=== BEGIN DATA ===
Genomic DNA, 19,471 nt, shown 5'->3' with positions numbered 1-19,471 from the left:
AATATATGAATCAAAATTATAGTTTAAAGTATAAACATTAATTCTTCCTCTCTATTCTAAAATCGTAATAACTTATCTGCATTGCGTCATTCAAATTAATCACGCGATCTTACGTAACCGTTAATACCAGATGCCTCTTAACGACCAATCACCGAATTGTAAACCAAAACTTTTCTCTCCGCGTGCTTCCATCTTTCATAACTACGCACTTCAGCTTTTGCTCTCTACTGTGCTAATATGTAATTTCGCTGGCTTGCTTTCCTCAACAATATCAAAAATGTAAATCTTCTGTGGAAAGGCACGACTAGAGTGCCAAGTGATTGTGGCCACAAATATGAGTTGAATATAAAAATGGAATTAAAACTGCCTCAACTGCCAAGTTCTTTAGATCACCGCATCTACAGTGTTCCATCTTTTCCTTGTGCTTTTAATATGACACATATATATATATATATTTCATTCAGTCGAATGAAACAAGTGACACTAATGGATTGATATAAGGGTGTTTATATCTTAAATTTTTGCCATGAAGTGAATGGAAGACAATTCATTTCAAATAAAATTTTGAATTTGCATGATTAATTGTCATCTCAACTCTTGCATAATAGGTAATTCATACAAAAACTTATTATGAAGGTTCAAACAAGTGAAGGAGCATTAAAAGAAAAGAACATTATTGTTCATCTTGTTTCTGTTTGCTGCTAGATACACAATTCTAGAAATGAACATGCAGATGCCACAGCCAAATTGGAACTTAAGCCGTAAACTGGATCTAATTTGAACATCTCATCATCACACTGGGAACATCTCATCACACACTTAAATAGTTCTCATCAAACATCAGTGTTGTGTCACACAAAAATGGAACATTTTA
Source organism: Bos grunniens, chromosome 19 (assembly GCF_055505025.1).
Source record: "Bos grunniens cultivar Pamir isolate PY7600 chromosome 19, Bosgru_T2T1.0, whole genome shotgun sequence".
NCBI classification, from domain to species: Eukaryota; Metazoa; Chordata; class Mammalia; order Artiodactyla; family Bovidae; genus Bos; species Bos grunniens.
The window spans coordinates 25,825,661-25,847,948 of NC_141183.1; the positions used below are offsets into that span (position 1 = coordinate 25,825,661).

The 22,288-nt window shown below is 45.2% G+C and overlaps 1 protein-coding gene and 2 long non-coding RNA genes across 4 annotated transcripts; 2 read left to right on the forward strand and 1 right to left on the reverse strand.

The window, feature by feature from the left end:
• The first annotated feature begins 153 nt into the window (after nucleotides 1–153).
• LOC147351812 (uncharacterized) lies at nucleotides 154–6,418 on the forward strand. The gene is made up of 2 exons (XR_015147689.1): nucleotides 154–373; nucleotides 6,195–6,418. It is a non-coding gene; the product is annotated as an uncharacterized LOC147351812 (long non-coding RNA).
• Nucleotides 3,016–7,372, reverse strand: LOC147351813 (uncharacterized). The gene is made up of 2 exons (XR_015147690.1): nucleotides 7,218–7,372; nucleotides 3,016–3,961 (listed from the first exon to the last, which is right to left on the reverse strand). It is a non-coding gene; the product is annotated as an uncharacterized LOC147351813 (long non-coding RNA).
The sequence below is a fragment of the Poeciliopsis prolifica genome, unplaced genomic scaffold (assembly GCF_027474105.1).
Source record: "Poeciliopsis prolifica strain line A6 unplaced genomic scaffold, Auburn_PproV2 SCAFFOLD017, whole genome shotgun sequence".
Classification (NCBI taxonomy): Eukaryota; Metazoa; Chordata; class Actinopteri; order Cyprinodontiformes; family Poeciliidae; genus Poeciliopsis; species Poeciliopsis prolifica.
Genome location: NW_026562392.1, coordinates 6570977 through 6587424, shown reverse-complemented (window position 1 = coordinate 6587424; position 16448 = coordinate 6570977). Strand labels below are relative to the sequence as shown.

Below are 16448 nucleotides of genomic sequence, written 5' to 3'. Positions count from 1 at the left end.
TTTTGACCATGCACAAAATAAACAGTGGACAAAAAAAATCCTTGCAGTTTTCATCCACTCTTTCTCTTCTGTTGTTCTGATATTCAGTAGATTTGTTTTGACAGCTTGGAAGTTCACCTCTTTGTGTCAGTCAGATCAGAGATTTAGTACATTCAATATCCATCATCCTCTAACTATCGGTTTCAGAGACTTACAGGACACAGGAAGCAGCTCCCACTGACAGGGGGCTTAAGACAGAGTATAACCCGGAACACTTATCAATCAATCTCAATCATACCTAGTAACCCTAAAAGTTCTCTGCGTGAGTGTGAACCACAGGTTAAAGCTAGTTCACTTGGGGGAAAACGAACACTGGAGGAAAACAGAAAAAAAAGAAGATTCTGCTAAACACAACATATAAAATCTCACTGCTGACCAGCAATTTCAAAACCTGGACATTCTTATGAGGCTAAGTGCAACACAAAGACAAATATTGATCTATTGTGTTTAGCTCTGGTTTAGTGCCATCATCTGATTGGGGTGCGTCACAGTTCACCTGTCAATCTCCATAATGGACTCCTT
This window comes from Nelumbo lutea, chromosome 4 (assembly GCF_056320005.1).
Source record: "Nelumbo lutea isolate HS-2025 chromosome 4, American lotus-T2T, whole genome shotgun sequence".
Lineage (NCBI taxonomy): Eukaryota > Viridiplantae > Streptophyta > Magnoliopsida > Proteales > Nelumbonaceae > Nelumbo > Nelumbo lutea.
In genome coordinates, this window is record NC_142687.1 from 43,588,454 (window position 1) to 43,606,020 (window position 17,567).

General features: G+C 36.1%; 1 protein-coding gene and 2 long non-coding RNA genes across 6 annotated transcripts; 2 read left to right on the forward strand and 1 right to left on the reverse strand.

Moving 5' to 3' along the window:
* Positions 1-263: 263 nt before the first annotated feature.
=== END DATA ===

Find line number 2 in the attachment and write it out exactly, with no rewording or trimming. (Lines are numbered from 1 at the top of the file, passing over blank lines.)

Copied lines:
AATATATGAATCAAAATTATAGTTTAAAGTATAAACATTAATTCTTCCTCTCTATTCTAAAATCGTAATAACTTATCTGCATTGCGTCATTCAAATTAATCACGCGATCTTACGTAACCGTTAATACCAGATGCCTCTTAACGACCAATCACCGAATTGTAAACCAAAACTTTTCTCTCCGCGTGCTTCCATCTTTCATAACTACGCACTTCAGCTTTTGCTCTCTACTGTGCTAATATGTAATTTCGCTGGCTTGCTTTCCTCAACAATATCAAAAATGTAAATCTTCTGTGGAAAGGCACGACTAGAGTGCCAAGTGATTGTGGCCACAAATATGAGTTGAATATAAAAATGGAATTAAAACTGCCTCAACTGCCAAGTTCTTTAGATCACCGCATCTACAGTGTTCCATCTTTTCCTTGTGCTTTTAATATGACACATATATATATATATATTTCATTCAGTCGAATGAAACAAGTGACACTAATGGATTGATATAAGGGTGTTTATATCTTAAATTTTTGCCATGAAGTGAATGGAAGACAATTCATTTCAAATAAAATTTTGAATTTGCATGATTAATTGTCATCTCAACTCTTGCATAATAGGTAATTCATACAAAAACTTATTATGAAGGTTCAAACAAGTGAAGGAGCATTAAAAGAAAAGAACATTATTGTTCATCTTGTTTCTGTTTGCTGCTAGATACACAATTCTAGAAATGAACATGCAGATGCCACAGCCAAATTGGAACTTAAGCCGTAAACTGGATCTAATTTGAACATCTCATCATCACACTGGGAACATCTCATCACACACTTAAATAGTTCTCATCAAACATCAGTGTTGTGTCACACAAAAATGGAACATTTTA